Unexpected results have left the Congress party reeling in the wake of the most recent state elections. Although they won in Telangana, the party was unexpectedly unsuccessful in Madhya Pradesh, Rajasthan, and Chhattisgarh. This electoral whirlwind raises the interesting question of whether the success or failure of Congress is associated with the opponent’s preference for state apparatus and governance over pure political tactics.
Abundance of self confidence and internal strife
The Congress party’s defeat in Madhya Pradesh and Chhattisgarh was mostly characterised by internal strife and an abundance of self-confidence. But another aspect—the character of politics in these states—becomes apparent upon closer inspection. In Madhya Pradesh, where there is a strong Hindutva political core, the Congress had a very tough time unseating Shivraj Singh Chouhan. In contrast, the removal of Vasundhara Raje from office in Rajasthan was comparatively less difficult, suggesting that the Congress is more effective in areas where state apparatus and governance are more important than ideological politics.
Sentiments and unexpected turns
As we head south to Telangana, the story takes an unexpected turn. A combination of the Bharat Jodo Yatra and a smartly run campaign that played on anti-incumbency sentiments led to the Congress’s victory in this area. Political mobilisation took a back seat to bureaucracy under the chief minister of Telangana Rashtra Samiti (TRS). The Congress party skillfully took advantage of this change to cast him as an emotionally distant “farmhouse CM” who was unconnected to the common people. They able to establish a direct line of communication with the electorate after the TRS shifted its focus away from Telangana and became known as Bharat Rashtra Samithi (BRS).
The Congress governments in the states where the BJP was triumphant, like as Chhattisgarh and Rajasthan, were responsible for competent governance and the implementation of large social programmes. But they were disadvantaged because it lacked a coherent political narrative that could compete with the BJP’s Hindutva-driven politics. Overshadowing the Congress’s administration successes, the BJP intentionally promised massive welfare packages.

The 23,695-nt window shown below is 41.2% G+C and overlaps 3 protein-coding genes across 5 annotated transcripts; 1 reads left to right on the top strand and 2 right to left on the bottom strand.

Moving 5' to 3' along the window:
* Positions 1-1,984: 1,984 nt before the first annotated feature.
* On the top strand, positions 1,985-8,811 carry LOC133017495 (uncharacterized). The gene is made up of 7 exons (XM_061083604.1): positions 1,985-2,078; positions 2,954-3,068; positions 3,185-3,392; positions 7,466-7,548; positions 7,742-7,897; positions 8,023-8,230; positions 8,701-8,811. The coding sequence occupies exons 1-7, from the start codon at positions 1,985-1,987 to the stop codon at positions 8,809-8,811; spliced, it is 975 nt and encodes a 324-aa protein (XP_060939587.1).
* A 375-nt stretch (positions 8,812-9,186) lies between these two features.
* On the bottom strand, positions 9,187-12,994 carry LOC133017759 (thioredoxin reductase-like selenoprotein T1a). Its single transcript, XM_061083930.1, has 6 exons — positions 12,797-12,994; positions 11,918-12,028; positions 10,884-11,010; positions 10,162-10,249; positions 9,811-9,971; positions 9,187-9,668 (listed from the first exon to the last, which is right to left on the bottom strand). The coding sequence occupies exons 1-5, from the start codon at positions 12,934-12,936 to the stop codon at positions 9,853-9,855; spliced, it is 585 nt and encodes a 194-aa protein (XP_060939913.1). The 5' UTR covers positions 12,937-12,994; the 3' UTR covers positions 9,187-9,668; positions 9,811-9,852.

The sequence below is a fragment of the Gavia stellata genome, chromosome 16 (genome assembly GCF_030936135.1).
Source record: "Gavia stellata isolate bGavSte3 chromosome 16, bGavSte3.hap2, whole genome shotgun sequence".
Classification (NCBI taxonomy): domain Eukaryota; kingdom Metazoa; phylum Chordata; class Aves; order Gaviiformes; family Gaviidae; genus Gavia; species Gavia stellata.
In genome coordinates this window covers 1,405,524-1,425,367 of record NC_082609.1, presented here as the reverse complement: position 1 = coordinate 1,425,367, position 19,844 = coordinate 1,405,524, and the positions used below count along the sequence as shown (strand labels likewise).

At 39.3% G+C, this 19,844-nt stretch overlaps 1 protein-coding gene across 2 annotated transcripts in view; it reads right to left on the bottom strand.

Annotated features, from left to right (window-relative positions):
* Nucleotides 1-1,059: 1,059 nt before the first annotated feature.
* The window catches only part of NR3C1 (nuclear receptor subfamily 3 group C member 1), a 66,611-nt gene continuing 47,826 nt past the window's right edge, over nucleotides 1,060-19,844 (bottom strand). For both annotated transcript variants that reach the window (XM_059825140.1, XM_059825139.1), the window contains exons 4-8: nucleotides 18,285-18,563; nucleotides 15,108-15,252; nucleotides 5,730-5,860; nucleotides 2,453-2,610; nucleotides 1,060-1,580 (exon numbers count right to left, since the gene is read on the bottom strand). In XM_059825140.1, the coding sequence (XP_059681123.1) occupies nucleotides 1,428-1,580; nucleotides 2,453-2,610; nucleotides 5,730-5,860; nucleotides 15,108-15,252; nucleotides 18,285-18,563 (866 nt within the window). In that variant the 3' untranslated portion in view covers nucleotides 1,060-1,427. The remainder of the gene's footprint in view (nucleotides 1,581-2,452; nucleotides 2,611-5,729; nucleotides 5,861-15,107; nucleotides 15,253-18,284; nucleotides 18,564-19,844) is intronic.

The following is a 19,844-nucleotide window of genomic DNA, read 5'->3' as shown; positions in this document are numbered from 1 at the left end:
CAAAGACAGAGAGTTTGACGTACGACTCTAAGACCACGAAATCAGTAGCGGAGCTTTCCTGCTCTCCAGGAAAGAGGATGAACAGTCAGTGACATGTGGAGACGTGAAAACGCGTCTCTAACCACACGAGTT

Weak ideology and electoral campaigns
An overarching topic that develops is the difficulty the Congress has in countering ideologically driven electoral campaigns. By capitalising on anti-incumbency emotions, the Congress was able to gain a victory in Telangana, thanks to the TRS’s bureaucratic rule. The Congress, in contrast, was unsuccessful in states such as Madhya Pradesh, Rajasthan, and Chhattisgarh due to the fact that the BJP’s platform was based on Hindutva, nationalism, and subaltern politics.
In light of the next election, it is critical that Congress establish a firm political platform. Although separate from federal elections, state elections can be a good barometer of impending difficulties. In upcoming national elections, the Congress could suffer due to the lack of a consistent political storyline. Because of internal differences within the OBC grouping and the BJP’s skillful accommodation of OBCs inside its own organisation, the results also show that depending only on caste census projections may not be electorally potent.
Finally, it appears that the success or failure of the Congress in the upcoming elections will depend on how well it handles the intricate relationship between political strategy and government. To oppose opponents’ ideological assaults, the party must build a convincing political story as it assesses its performance and plans for the future.